I put my kayak into the water at the Basha Kill right at sunrise this morning. It was a chilly paddle at first, but as the sun made it over the mountain it warmed up quickly. There were many Wood Ducks flying over and I came across at least a half a dozen Great Blue Herons as I paddled the channel. I spotted a couple of falcons that darted behind the trees before I could get a good ID on them. Ironically the highlight of my paddle this morning came when I stopped at Haven Road and got out of my kayak to chat with fellow birder/blogger John Haas (The Bashakill Birder). We watched as a Merlin flew across Haven Road and then chased a Mourning Dove over the kill and around the corner. The Merlin was overhead again shortly after that and then perched on a tree right on Haven road, giving me a good opportunity to get a photo:
After my paddle, I headed over to the Deli Fields to have a look around:
I had an amazing Sunday morning of bird photography!
I walked the Liberty Loop at Wallkill River National Wildlife Refuge on Thursday evening. I have been doing some reading and working on shorebird identification lately, so my primary goal was to see if my work would pay off. The Liberty Loop trail had a different feel on this day for sure. As soon as I got out of the car I heard birds overhead. To me they sounded like they were saying “me…me………me…me”. Karen Miller and I had heard the same call the day before out at the Shawangunk Grasslands. I managed to get some good looks and some photos and when I got home I figured out it was a flock of Bobolinks – at least 40 birds. From the viewing platform several shorebirds could be seen as well as a couple dozen Canada Geese, a Great Blue Heron and a Great Egret. A Northern Harrier cruised the marsh looking for prey. There was a conspicuous lack of Red-winged Blackbirds. Fall migration sure seemed to be underway.
I walked quickly to the southern end of the loop to look for shorebirds. There were a good many present and as usual I struggled to identify them. I took some time with it and determined that there were no out of the ordinary shorebirds present. Here’s my count:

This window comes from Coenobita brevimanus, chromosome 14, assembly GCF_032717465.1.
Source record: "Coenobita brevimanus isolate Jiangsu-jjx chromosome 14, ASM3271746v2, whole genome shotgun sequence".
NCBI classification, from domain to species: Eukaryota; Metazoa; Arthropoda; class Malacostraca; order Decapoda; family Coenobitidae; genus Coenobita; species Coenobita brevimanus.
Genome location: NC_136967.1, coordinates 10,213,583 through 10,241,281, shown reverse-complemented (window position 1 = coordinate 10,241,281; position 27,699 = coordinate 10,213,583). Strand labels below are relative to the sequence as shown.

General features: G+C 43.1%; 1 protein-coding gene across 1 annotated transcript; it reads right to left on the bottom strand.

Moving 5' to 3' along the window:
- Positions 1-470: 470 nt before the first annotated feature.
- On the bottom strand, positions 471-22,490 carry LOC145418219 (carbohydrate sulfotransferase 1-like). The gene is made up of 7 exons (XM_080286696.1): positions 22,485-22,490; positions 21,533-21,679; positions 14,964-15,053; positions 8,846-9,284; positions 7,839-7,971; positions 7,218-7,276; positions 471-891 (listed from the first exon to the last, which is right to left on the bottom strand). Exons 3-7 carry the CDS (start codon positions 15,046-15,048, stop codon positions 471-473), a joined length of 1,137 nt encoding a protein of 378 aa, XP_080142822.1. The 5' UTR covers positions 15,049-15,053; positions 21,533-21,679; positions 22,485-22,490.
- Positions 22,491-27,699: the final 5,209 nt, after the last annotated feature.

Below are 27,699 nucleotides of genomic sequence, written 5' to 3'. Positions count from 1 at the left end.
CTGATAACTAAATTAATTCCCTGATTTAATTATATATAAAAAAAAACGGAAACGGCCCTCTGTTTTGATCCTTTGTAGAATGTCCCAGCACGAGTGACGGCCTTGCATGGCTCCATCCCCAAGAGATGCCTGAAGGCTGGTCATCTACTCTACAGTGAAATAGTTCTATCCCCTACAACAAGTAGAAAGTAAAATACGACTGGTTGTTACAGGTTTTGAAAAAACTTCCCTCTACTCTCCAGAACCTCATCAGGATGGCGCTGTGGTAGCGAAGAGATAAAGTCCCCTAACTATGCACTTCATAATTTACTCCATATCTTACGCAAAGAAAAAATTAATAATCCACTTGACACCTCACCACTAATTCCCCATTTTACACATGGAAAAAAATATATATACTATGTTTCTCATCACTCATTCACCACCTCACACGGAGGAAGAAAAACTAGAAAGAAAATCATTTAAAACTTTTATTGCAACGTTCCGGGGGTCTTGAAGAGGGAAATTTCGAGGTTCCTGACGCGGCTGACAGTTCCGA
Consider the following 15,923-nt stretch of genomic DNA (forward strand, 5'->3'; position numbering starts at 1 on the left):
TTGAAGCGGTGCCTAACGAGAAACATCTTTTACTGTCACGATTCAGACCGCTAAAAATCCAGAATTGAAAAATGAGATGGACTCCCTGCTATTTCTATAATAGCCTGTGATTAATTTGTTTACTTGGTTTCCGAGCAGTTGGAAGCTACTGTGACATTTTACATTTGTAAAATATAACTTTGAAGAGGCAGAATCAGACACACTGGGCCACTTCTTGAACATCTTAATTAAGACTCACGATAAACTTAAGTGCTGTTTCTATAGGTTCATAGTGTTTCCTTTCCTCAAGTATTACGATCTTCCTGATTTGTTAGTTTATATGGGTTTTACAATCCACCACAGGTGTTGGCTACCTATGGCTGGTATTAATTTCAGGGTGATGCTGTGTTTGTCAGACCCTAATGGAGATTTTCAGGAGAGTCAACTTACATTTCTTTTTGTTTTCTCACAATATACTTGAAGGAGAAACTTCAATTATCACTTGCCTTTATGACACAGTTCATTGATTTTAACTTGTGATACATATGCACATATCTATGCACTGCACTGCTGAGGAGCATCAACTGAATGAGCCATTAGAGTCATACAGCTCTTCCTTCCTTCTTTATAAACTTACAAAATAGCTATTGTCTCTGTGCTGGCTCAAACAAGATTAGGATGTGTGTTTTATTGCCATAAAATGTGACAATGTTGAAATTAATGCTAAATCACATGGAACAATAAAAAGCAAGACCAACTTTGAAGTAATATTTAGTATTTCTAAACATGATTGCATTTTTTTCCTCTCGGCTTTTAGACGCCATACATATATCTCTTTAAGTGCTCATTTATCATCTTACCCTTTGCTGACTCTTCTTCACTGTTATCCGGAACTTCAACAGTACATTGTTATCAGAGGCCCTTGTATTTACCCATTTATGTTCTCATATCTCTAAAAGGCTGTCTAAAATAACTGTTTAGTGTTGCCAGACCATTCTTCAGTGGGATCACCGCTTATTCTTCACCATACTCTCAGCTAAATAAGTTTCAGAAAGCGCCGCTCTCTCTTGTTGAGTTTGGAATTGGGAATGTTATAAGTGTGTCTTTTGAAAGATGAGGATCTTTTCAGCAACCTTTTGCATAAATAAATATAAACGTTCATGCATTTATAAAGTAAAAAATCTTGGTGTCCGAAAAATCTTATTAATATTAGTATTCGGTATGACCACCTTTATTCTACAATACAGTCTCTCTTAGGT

- (4) Killdeer
- (2) Solitary Sandpiper
- (3) Lesser Yellowlegs
- (24) Least Sandpiper
I was pleasantly surprised to find several types of ducks in the back pond:
- Wood Duck
- American Black Duck
- Blue-winged Teals
- Green-winged Teals
It was nice to see a variety of ducks again!
On my way out, I found this juvenile Black-Crowned Night-heron:
As you can see from the above photo, this heron was well aware of my presence, but did not seem to be bothered by me in the least. I walked slowly down the trail until I was in a good position for a photo and then snapped away. When I moved on, this young heron was still sitting in the same spot.
I was happy with my work with the camera – it was nearly dark, but I still managed to get some good photos. I am getting better with both my settings and with keeping the camera stead with a slow shutter speed (1/50th of a second!). Here’s one more of the BCNH:
Yesterday evening I was supposed to meet Karen Miller at the Shawangunk Grasslands NWR. I was running early, so I decided to head over to Dennings Point State Park in Beacon NY. I had birded there one other time – it was a really nice hike but I did not see or hear very many birds. I figured I would give it another shot and it really paid off. About ten minutes into the hike I reached the first view of the water. As I got close to the shore, I flushed three Green Herons by tripping on a root! I looked out over the water and a along the shore and saw:
- 7 Green Herons
- 3 Black-Crowned Night-herons
- 2 Great Blue Herons
- 4 Great Egrets
- Canada Geese
- Ring-billed Gulls
Wow! What a great start! I talked to Karen and we decided to save the Shawangunk Grasslands for another day, she would join me at Dennings Point instead. It was a great day of birding! I had 29 species for the day and I got many good looks at both the Green Herons and Black-Crowned Night-herons. At one point, at a point in the trail a little deeper in the woods, we had close to ten species of song birds in just a few minutes. This was Karen’s highlight of the day. Here’s some photos from the day:
I went out to Skinner Lane in Goshen today after work. Last fall Skinner Lane was a really good spot for shorebirds, so I figured I would swing by and see what I could find. There were many Killdeer present, I counted at least 100, but they were the only shorebirds to be found. I wasn’t there long when many of the Killdeer suddenly flew. That is when I noticed a Northern Harrier cruising above the fields. I checked my eBird checklists – this was the first Northern Harrier I had seen since the end of March! I watched in my binoculars for a short while until it dropped into one of the fields and disappeared in the crops. I waited but I never did see the hawk again.
The highlight of the day was seeing a group of approximately 15 Horned Larks. This is a life bird for me, so it was very exciting. They landed not very far away from me, but there was a car coming so I had to snap a few pictures as quickly as I could before they flew. I did the best I could, but I was not very happy with the results:
On my way out I spotted an American Kestrel with a fresh kill. He was dining on the top of a power line pole.